In 2004 the LDS Church brought its long-running City of Joseph pageant (Nauvoo, Illinois) to a close. In 2005 a new pageant premiered in the City of Joseph — Nauvoo Pageant: A Tribute to Joseph Smith. Along with the introduction of the new pageant, the LDS Church also offered tourists several historic vignettes which were performed at various times and locations around Nauvoo by pageant actors.
One of these vignettes was of special interest to me: King Follett Discourse. In this vignette Dallyn Bayles, the actor portraying Joseph Smith in the pageant, was to deliver portions of the famous sermon as Joseph Smith did in 1844. I went to the grove to watch and listen, bringing a copy of the King Follett Discourse text for comparison. I had expected a cleaned-up version of the sermon, with all the references to men becoming Gods and the council of the Gods (etc.) removed. I was happily surprised when Mr. Bayles did not shy away from much of the content of the sermon that is contradictory to Christianity. Though the sermon was edited for the sake of time, the true nature of the sermon was left intact. That was in 2005.
This year, 2006, I again attended the King Follett Discourse vignette. Mr. Bayles delivered a compelling performance which elicited many positive comments from the audience. Again I was surprised by the content of the sermon, but this time not happily. This time the sermon had indeed been sanitized. All of the openness of Joseph Smith’s teachings displayed in 2005 was gone.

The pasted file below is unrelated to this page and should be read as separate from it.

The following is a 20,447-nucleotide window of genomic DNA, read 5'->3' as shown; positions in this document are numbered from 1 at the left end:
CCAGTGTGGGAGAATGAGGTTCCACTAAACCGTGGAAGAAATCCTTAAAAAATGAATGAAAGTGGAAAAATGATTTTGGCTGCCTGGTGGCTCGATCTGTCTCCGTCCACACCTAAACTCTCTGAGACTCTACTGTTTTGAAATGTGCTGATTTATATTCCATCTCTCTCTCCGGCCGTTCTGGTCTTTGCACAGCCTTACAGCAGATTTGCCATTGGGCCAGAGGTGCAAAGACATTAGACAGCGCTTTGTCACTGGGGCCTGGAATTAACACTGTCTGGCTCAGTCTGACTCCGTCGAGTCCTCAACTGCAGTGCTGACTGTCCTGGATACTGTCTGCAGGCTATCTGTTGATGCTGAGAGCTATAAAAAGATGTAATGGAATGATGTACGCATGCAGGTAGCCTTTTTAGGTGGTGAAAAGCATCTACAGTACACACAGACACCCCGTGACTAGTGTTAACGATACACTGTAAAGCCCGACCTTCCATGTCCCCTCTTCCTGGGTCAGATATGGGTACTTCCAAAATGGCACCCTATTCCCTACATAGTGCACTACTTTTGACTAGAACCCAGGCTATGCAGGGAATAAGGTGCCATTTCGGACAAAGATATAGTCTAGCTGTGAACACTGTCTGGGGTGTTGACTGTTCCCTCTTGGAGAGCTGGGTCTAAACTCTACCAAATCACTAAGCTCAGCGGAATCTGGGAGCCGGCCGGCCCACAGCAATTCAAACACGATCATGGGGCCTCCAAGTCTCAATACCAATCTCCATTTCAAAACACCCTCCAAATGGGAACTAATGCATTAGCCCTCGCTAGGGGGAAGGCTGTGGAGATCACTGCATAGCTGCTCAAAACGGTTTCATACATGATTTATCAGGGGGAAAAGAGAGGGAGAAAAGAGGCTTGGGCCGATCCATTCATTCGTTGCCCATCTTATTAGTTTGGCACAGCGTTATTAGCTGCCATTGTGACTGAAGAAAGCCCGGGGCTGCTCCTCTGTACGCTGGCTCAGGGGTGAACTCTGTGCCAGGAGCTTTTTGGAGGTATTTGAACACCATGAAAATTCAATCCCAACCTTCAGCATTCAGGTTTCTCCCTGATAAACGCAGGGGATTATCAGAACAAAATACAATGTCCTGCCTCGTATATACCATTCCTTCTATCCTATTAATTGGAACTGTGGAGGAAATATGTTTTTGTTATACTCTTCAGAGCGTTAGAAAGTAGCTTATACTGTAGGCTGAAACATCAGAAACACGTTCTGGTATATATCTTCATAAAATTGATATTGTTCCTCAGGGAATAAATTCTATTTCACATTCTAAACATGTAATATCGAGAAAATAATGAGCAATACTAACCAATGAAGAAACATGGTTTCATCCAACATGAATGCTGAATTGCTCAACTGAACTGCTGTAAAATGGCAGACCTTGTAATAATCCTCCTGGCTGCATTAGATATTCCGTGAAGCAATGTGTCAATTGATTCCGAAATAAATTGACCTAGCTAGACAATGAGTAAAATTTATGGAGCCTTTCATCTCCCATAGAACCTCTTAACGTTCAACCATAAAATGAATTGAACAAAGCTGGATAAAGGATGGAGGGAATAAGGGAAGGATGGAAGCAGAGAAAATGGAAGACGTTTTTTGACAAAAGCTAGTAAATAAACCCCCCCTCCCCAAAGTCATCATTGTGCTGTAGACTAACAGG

The King Follett Discourse is a very important doctrinal sermon for the LDS Church. It was delivered at the church’s 1844 April General Conference; therefore it carries the heavy weight of authority. LDS theologian B. H. Roberts called the King Follett Discourse the “crescendo” of Joseph Smith’s life. The LDS Church described this year’s King Follett Discourse vignette like this:
The Prophet Joseph Smith will share portions of one of his last major discourses, a funeral sermon given in honor of Brother King Follett. In this speech the Prophet shared profound insights on the nature of God and the immortality of man.
Given this description, it’s hard to understand why the Prophet’s “profound insights on the nature of God and the immortality of man” were edited out of the sermon. For example, Mr. Bayles (as Joseph Smith) said,